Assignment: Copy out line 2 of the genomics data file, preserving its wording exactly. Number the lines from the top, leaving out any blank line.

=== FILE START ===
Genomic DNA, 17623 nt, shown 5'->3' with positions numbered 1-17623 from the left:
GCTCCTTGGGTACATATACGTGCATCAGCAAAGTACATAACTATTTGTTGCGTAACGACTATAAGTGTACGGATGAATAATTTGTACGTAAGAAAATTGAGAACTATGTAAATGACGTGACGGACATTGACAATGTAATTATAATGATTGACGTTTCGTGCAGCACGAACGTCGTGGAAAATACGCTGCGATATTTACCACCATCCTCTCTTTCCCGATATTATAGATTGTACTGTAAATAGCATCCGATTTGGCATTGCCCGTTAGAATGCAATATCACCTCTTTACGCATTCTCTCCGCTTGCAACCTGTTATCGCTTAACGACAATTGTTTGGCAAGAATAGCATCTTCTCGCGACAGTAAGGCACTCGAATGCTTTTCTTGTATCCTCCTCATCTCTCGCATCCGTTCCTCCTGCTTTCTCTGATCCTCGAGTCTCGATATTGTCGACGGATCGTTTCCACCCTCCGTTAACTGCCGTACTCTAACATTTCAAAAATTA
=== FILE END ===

GCTCCTTGGGTACATATACGTGCATCAGCAAAGTACATAACTATTTGTTGCGTAACGACTATAAGTGTACGGATGAATAATTTGTACGTAAGAAAATTGAGAACTATGTAAATGACGTGACGGACATTGACAATGTAATTATAATGATTGACGTTTCGTGCAGCACGAACGTCGTGGAAAATACGCTGCGATATTTACCACCATCCTCTCTTTCCCGATATTATAGATTGTACTGTAAATAGCATCCGATTTGGCATTGCCCGTTAGAATGCAATATCACCTCTTTACGCATTCTCTCCGCTTGCAACCTGTTATCGCTTAACGACAATTGTTTGGCAAGAATAGCATCTTCTCGCGACAGTAAGGCACTCGAATGCTTTTCTTGTATCCTCCTCATCTCTCGCATCCGTTCCTCCTGCTTTCTCTGATCCTCGAGTCTCGATATTGTCGACGGATCGTTTCCACCCTCCGTTAACTGCCGTACTCTAACATTTCAAAAATTA